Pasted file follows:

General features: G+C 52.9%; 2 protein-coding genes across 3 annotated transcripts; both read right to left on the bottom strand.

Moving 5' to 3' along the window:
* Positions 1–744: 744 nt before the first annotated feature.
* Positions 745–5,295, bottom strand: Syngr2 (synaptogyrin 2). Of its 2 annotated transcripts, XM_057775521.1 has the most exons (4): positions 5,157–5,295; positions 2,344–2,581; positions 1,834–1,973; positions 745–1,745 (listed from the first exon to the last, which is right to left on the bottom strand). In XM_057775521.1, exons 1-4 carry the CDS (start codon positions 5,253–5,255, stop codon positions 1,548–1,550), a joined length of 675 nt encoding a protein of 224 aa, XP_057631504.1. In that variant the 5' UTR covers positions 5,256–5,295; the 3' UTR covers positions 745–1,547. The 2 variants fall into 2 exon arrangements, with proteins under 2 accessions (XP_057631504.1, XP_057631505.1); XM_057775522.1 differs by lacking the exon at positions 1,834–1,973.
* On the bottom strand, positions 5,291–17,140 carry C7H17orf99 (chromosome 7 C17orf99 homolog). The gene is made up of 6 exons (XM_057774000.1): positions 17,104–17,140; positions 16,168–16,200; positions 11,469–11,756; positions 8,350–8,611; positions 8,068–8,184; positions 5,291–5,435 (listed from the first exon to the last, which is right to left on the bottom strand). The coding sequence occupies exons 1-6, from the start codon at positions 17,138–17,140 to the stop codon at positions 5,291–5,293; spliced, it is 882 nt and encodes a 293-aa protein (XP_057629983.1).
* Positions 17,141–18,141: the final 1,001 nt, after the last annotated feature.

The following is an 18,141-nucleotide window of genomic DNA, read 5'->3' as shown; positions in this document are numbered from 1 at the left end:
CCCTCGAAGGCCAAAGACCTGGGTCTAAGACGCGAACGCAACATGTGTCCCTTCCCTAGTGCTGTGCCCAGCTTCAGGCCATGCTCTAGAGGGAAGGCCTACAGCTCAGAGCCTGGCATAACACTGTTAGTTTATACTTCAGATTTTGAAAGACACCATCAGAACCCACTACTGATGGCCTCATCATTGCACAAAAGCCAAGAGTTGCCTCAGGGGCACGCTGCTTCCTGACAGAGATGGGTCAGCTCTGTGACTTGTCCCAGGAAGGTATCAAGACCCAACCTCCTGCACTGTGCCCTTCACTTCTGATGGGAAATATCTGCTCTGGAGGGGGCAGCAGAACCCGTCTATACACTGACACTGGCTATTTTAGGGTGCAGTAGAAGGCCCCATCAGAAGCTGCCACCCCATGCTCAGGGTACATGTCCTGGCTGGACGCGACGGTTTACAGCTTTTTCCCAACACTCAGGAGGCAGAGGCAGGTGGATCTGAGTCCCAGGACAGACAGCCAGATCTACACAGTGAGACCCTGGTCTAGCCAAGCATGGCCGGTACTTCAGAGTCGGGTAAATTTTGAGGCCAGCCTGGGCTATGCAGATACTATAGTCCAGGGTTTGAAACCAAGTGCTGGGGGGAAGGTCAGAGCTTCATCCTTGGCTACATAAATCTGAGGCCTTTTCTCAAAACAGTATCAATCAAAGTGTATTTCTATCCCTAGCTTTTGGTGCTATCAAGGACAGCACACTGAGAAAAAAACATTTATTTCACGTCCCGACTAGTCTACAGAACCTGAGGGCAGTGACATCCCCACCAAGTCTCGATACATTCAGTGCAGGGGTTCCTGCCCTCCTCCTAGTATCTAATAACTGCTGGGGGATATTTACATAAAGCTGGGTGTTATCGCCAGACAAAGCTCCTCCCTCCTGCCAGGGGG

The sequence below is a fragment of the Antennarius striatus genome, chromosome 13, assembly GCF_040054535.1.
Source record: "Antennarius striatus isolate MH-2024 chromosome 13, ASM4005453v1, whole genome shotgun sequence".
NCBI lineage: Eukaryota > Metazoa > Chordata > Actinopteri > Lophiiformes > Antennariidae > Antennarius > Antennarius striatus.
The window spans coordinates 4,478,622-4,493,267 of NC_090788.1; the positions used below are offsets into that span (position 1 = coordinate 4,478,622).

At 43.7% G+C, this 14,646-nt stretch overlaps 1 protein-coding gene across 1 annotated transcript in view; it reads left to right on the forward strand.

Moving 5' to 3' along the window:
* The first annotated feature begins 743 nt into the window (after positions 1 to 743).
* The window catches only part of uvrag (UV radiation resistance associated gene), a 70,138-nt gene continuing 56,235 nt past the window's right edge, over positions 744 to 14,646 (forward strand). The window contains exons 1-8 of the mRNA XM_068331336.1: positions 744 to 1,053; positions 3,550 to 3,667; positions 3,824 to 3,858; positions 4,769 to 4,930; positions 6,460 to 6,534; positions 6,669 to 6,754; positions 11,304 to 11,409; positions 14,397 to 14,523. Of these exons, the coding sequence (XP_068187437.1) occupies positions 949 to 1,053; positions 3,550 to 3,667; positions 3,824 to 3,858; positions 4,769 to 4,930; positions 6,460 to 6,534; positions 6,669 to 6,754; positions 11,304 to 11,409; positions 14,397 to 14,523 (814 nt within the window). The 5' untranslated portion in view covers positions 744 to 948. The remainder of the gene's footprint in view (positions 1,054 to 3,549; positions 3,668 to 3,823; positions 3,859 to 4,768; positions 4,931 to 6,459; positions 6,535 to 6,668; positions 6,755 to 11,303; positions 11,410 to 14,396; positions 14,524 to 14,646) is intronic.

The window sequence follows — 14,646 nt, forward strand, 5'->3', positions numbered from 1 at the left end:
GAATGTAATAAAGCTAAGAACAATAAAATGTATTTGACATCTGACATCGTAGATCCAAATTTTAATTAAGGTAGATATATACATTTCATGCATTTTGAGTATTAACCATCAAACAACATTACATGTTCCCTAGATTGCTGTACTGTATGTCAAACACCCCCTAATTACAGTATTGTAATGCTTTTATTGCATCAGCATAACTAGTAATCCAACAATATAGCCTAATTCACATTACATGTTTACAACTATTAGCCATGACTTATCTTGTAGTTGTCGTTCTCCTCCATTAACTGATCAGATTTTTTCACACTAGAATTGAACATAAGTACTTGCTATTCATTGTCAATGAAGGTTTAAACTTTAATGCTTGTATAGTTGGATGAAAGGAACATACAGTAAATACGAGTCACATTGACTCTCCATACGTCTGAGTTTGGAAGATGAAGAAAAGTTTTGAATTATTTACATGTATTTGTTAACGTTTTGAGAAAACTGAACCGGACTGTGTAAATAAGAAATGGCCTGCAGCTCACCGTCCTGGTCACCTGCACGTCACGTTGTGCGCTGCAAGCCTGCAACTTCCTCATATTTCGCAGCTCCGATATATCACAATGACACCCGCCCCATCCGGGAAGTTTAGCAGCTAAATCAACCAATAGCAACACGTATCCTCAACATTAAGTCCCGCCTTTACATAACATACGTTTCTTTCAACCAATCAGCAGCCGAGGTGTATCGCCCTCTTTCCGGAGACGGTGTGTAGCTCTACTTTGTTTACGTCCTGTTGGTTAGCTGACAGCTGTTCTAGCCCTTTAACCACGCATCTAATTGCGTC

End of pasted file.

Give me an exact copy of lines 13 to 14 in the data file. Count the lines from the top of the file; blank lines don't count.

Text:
At 43.7% G+C, this 14,646-nt stretch overlaps 1 protein-coding gene across 1 annotated transcript in view; it reads left to right on the forward strand.

Moving 5' to 3' along the window: